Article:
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Congenital absence of the pericardium

A 71-year-old male presented with atypical chest pain and dilatation of the right ventricle on echocardiography and was referred for cardiac magnetic resonance imaging (CMR) for suspected arrhythmogenic right ventricular cardiomyopathy. CMR showed marked posterior and leftward displacement of the heart, with the apex extending to the left lateral chest wall. Spin echo imaging showed thin pericardium around the atria and great vessels, but no pericardium was detected around the ventricles (Fig. 1). Lung tissue was interpositioned between the heart and the left hemidiaphragm (Fig. 2). Both ventricles had normal morphology and function.

Fig. 1
figure1

Spin echo study showing pericardium around the right atrium (black arrow), but lack of pericardium around the right ventricle (white arrow)

Fig. 2
figure2

Still frames from steady state free precession cine loop showing lung tissue interposition between the inferior myocardial wall and the diaphragm (white arrow). Original cine loops published online (Movie 1)

Patients with congenitally absent pericardium may be asymptomatic or may present with chest pain or dyspnoea [1]. Electrocardiography may show right bundle branch block or clockwise rotation. Chest X-ray may show the left lateral position of the heart and the abnormal interposition of lung tissue between the aorta and pulmonary artery or between the inferior myocardial wall and the left hemidiaphragm. On echocardiography, the right ventricle may appear enlarged, as the beam traverses the ventricle closer to the basis of the heart and tangentially [2].

The diagnosis can be confirmed by computed tomography or CMR by showing (partial) absence of the pericardium. CMR may show excessive cardiac mobility. In incomplete defects, a rim of residual pericardium may cause a left ventricular crease, with (fatal) herniation as a rare potential risk, for which preventive closure has been suggested. Complete forms only need intervention in case of symptoms [3, 4].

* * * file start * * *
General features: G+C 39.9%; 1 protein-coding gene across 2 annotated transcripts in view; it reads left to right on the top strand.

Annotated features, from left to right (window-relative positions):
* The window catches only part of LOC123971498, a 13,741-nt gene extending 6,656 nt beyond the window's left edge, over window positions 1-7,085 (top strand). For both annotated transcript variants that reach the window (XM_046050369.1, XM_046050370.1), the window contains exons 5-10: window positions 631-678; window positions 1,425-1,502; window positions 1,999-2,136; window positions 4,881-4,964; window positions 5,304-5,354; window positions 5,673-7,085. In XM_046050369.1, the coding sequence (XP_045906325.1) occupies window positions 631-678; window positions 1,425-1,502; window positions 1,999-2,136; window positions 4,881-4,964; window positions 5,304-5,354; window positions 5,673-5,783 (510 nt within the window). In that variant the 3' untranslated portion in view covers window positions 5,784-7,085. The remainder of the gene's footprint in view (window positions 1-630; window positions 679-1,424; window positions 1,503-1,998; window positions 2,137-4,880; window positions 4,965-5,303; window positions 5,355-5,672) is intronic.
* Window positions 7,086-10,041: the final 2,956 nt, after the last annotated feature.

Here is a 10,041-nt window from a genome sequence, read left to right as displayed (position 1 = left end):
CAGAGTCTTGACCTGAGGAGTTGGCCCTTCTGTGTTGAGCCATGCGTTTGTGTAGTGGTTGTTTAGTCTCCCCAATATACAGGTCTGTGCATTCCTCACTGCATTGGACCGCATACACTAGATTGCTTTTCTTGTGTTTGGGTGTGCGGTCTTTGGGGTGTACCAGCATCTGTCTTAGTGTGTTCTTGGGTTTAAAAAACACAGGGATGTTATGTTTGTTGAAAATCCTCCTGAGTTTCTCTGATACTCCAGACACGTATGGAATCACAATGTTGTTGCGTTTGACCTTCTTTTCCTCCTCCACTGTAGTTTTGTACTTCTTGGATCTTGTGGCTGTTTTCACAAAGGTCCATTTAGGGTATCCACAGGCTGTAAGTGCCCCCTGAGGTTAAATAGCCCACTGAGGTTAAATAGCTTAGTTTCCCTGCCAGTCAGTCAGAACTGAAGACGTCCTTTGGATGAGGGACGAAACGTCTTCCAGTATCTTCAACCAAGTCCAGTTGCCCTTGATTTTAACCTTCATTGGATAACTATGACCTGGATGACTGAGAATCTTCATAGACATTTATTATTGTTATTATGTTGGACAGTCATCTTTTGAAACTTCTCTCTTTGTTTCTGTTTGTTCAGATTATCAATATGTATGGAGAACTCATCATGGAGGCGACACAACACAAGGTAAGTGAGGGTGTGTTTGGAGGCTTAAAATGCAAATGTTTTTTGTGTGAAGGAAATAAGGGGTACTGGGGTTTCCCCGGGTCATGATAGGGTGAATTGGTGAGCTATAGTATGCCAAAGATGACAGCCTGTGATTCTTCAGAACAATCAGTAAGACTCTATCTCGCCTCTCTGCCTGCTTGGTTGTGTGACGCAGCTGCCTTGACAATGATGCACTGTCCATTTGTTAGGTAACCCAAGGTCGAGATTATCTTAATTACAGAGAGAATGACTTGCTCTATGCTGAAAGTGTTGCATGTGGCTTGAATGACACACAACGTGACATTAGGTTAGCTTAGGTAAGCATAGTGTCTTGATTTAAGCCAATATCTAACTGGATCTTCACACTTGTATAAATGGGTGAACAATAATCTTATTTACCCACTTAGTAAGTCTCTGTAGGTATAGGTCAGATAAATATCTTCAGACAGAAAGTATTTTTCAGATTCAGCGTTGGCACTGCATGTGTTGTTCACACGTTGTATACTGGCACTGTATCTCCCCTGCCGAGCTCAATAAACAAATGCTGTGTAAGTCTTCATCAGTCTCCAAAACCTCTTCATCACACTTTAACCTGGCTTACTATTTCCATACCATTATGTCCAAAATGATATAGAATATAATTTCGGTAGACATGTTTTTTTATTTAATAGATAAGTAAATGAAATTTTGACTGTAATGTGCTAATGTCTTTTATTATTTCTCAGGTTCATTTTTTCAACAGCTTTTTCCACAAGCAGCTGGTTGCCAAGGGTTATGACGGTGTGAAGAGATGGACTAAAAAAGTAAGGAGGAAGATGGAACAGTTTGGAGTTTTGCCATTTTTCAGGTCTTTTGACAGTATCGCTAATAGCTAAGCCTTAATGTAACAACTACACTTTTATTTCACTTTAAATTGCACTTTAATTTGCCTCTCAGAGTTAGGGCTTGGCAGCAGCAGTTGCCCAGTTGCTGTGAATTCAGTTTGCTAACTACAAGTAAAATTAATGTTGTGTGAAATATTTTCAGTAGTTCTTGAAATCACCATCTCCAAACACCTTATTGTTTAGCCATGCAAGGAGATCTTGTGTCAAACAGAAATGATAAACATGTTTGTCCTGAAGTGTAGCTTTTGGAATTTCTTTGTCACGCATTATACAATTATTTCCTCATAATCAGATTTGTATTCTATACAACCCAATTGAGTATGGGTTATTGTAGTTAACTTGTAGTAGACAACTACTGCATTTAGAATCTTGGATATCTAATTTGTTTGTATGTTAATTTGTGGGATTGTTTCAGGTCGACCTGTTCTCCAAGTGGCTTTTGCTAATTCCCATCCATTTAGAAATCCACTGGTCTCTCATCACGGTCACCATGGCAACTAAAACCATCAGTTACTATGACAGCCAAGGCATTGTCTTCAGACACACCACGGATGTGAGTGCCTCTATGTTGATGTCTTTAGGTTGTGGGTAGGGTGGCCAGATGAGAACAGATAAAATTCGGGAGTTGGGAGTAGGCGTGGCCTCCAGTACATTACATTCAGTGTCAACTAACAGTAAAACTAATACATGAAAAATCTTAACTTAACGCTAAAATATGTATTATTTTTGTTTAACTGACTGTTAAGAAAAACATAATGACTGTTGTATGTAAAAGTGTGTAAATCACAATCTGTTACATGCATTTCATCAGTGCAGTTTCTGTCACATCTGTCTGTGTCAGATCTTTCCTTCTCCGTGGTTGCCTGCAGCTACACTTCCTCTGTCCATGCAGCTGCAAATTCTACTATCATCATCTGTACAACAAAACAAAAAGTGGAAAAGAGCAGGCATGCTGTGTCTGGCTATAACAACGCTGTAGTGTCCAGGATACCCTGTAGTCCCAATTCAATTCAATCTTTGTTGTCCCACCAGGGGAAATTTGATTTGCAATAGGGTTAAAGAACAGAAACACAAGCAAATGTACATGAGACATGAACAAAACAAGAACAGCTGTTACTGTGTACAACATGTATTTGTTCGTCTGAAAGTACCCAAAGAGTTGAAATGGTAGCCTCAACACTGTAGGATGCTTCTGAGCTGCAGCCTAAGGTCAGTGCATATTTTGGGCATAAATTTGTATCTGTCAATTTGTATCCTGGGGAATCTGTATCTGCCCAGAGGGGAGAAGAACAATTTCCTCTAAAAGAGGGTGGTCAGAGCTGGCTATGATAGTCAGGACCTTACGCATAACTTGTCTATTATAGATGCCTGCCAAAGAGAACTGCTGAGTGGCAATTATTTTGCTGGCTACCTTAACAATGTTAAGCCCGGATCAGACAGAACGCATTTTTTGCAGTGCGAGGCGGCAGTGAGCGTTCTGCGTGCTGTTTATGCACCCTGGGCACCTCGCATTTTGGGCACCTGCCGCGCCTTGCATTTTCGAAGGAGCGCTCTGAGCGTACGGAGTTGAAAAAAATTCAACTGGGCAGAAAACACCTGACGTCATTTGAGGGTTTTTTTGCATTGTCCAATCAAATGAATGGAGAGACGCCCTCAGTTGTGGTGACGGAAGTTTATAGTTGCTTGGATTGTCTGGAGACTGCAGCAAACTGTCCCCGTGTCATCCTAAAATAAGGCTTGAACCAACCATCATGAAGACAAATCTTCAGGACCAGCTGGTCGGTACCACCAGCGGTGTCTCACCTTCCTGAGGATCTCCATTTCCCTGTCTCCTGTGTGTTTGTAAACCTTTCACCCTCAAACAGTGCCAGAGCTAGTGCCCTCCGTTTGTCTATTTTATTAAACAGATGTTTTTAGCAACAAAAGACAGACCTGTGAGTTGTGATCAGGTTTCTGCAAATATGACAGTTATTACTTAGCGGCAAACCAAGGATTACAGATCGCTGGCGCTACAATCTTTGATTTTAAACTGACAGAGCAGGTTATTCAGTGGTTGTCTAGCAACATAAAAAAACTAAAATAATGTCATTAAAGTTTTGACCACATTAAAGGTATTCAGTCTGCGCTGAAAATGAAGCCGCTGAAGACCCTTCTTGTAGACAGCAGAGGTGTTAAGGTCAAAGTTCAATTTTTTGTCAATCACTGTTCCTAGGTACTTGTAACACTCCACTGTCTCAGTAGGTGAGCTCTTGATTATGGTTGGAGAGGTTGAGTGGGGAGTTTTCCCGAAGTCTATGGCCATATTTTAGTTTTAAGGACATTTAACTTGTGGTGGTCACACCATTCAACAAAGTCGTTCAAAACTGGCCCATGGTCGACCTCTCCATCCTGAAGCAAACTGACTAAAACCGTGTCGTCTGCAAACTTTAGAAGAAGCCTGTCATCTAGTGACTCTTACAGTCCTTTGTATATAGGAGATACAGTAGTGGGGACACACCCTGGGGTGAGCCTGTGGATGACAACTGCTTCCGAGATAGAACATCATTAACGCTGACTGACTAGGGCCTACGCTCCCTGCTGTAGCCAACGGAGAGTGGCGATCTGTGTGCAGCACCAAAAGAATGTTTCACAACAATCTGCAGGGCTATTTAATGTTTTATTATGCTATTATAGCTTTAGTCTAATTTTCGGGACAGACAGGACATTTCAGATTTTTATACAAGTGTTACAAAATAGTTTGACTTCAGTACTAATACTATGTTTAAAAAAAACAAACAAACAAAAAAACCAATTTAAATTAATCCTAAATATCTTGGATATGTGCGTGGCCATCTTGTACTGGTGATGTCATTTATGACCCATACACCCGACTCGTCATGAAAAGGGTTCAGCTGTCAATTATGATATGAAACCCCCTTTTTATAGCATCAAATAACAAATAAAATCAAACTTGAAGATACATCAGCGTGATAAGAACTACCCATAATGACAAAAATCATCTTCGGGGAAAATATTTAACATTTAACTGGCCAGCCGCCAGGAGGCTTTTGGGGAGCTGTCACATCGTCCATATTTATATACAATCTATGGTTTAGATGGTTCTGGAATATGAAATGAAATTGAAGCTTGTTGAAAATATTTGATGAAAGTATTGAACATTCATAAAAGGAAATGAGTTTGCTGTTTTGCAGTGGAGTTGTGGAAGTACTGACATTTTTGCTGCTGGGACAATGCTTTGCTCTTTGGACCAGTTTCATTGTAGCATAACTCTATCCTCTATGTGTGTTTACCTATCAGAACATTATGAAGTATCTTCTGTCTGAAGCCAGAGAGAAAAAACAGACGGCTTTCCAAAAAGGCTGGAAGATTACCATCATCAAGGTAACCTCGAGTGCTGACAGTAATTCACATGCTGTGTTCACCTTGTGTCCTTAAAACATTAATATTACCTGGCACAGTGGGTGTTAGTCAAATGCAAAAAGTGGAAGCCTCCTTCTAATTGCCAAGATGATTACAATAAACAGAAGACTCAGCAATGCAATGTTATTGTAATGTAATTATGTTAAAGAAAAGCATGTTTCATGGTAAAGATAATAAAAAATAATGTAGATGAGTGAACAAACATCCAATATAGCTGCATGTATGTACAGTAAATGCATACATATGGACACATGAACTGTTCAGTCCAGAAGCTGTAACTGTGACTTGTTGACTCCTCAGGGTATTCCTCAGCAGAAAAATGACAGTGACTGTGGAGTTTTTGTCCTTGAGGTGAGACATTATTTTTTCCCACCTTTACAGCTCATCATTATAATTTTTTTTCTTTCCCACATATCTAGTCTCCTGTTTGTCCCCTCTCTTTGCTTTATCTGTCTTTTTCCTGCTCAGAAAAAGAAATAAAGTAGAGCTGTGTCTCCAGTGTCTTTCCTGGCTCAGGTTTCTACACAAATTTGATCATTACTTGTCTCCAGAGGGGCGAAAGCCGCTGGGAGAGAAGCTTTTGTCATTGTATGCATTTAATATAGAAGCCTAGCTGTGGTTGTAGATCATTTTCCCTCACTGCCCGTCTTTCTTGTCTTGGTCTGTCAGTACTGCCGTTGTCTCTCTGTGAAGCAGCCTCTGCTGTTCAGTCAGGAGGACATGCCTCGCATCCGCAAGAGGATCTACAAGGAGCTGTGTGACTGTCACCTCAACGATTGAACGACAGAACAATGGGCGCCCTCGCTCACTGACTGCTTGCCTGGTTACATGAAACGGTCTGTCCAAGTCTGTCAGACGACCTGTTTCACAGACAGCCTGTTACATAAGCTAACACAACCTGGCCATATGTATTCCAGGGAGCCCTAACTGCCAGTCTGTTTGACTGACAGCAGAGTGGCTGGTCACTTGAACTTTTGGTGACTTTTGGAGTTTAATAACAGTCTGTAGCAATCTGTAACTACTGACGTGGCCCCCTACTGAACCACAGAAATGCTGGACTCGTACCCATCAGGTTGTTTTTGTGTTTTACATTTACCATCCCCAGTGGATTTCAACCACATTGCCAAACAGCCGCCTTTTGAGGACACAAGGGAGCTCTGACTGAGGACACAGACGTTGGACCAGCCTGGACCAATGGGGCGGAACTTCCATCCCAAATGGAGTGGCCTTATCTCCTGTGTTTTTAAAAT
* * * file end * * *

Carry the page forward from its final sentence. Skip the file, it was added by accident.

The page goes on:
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Written informed consent was obtained from the patient.

References

  1. 1.

    Gatzoulis MA, Munk MD, Merchant N, et al. Isolated congenital absence of the pericardium: clinical presentation, diagnosis and management. Ann Thorac Surg. 2000;69:1209–15.

  2. 2.

    Payvandi MN, Kerber RE. Echocardiography in congenital and acquired absence of the pericardium. Circ. 1976;53:86–92.

  3. 3.

    Gassner I, Judmaier W, Fink C, et al. Diagnosis of congenital pericardial defects, including a pathognomic sign for dangerous apical ventricular herniation, on magnetic resonance imaging. Br Heart J. 1995;74:60–6.

  4. 4.

    Scheuermann-Freestone M, Orchard E, Francis J, et al. Partial congenital absence of the pericardium. Circulation. 2007;116:e126–9.

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This article is distributed under the terms of the Creative Commons Attribution Noncommercial License which permits any noncommercial use, distribution, and reproduction in any medium, provided the original author(s) and source are credited.

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Correspondence to J. Kodde.

Electronic supplementary material

Below is the link to the electronic supplementary material.

Steady state free precession short axis cine loop showing lung tissue interposition between the inferior myocardial border and the diaphragm. This movie also shows increased cardiac mobility. (AVI 1044 kb)

Steady state free precession short axis cine loop of a healthy person, showing the normal position of the heart, directly lying on the left hemidiaphragm. (AVI 1168 kb)

Movie 1

Steady state free precession short axis cine loop showing lung tissue interposition between the inferior myocardial border and the diaphragm. This movie also shows increased cardiac mobility. (AVI 1044 kb)

Movie 2

Steady state free precession short axis cine loop of a healthy person, showing the normal position of the heart, directly lying on the left hemidiaphragm. (AVI 1168 kb)

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Open Access This is an open access article distributed under the terms of the Creative Commons Attribution Noncommercial License (https://creativecommons.org/licenses/by-nc/2.0), which permits any noncommercial use, distribution, and reproduction in any medium, provided the original author(s) and source are credited.

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Kodde, J., Groothuis, J.G.J., Beek, A.M. et al. Congenital absence of the pericardium. Neth Heart J 19, 486–487 (2011) doi:10.1007/s12471-011-0111-7

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Keywords

  • Chest Pain
  • Lung Tissue
  • Cardiac Magnetic Resonance
  • Cardiac Magnetic Resonance Imaging
  • Clockwise Rotation